Additional Information:© 2015 The Authors. Published by Elsevier B.V. This is an open access article under the CC BY license ( Received 25 June 2015, Revised 10 August 2015, Accepted 5 September 2015, Available online 11 September 2015. We appreciate technical help from Dr. Peter Watson, Mr. Andrew Jahn, Dr. Gonzalo Arrondo, Dr. Jeanette Mumford, Dr. Anderson M. Winkler, Dr. Zheng Ye, and Dr. Stuart Rankin. This work was performed using the Darwin Supercomputer of the University of Cambridge High Performance Computing Service (, provided by Dell Inc. using Strategic Research Infrastructure Funding from the Higher Education Funding Council for England and funding from the Science and Technology Facilities Council. The study was funded by the Medial Research Council (grant: G0802226). The IMPACT clinical trial was funded by the NHS Health Technology Assessment (HTA) Programme, Central Manchester and Manchester Children's University Hospitals NHS Trust, and the Cambridge and Peterborough Mental Health Trust. Additional support was provided by the jointly funded Medical Research Council/Wellcome Trust Behavioural and Clinical Neuroscience Institute, University of Cambridge, and the National Institute for Health Research (NIHR) Cambridge Biomedical Research Centre. Contributors: SR, ETB, BRL, BJS, IG, JS conceived and designed the experiment. CCH, JMEG, RJH, AON collected the data. JC, KW, GM, CO, RT analysed the data. JC, JS, RE drafted the manuscript. All authors critically reviewed the manuscript. Conflict of interest: Professor Sahakian reports personal fees from Cambridge Cognition, personal fees and other from Lundbeck, personal fees from Servier, grants from J&J Janssen, other from Otsuka, personal fees from Peak (Brainbow), outside the submitted work; Professor Bullmore works half-time for the Univeristy of Cambridge and half-time for GlaxoSmithKline. He holds stock in GlaxoSmithKline. Professor Goodyer reports personal fees from Lundbeck and holds grants from the Wellcome Trust and the Friends of Peterhouse Charity and NIHR-HTA. Dr. Wilkinson reports grants from MRC during the conduct of the study; personal fees from Lundbeck, personal fees from Takeda, outside the submitted work; and acts as a supervisor and trainer for interpersonal psychotherapy.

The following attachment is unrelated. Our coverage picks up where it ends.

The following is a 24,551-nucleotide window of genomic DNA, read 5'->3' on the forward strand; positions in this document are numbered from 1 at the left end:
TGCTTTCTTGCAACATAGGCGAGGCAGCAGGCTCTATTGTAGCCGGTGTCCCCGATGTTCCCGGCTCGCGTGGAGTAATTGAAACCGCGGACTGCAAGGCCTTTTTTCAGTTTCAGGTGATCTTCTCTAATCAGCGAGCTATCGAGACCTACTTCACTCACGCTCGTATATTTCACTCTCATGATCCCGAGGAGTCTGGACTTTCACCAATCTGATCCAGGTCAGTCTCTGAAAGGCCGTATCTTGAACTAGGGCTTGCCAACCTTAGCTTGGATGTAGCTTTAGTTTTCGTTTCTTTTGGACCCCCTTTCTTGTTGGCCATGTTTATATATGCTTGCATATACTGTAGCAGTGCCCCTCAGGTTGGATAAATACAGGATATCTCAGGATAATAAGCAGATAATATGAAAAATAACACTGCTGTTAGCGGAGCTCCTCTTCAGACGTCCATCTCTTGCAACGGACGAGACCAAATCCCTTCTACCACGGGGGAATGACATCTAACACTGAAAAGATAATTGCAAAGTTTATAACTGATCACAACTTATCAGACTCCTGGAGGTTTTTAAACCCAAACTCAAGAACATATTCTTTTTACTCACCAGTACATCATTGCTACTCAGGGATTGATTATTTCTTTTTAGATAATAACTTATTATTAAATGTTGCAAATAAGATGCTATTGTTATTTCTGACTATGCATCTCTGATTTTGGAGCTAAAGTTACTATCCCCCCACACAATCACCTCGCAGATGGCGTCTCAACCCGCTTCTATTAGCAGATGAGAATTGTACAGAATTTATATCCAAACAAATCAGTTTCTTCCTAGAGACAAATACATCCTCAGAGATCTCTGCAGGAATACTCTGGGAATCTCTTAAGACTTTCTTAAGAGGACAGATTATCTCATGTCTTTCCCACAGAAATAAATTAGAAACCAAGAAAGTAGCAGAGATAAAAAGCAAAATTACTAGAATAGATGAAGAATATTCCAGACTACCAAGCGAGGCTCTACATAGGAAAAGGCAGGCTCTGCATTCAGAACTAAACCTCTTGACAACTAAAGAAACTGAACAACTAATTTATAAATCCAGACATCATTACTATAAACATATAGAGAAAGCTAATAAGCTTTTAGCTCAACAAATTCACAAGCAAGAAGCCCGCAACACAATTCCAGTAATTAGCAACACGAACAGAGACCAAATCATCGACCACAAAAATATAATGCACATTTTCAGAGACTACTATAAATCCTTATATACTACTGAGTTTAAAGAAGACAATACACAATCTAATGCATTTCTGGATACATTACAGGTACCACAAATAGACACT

Funding AgencyGrant Number
Higher Education Funding Council for EnglandUNSPECIFIED
Science and Technology Facilities Council (STFC)UNSPECIFIED
Medical Research Council (UK)G0802226
National Health Service TrustUNSPECIFIED
Cambridge and Peterborough Mental Health TrustUNSPECIFIED
National Institute for Health ResearchUNSPECIFIED
Subject Keywords:Adolescent depression; Functional magnetic resonance imaging; Cognitive behaviour therapy; Positive stimuli
PubMed Central ID:PMC4650987
Record Number:CaltechAUTHORS:20200225-135945558
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Official Citation:Jie-Yu Chuang, Kirstie J Whitaker, Graham K Murray, Rebecca Elliott, Cindy C Hagan, Julia ME Graham, Cinly Ooi, Roger Tait, Rosemary J Holt, Adrienne O van Nieuwenhuizen, Shirley Reynolds, Paul O Wilkinson, Edward T Bullmore, Belinda R Lennox, Barbara J Sahakian, Ian Goodyer, John Suckling, Aberrant brain responses to emotionally valent words is normalised after cognitive behavioural therapy in female depressed adolescents, Journal of Affective Disorders, Volume 189, 2016, Pages 54-61, ISSN 0165-0327,
Usage Policy:No commercial reproduction, distribution, display or performance rights in this work are provided.
ID Code:101565
Deposited By: George Porter
Deposited On:26 Feb 2020 15:41
Last Modified:16 Nov 2021 18:03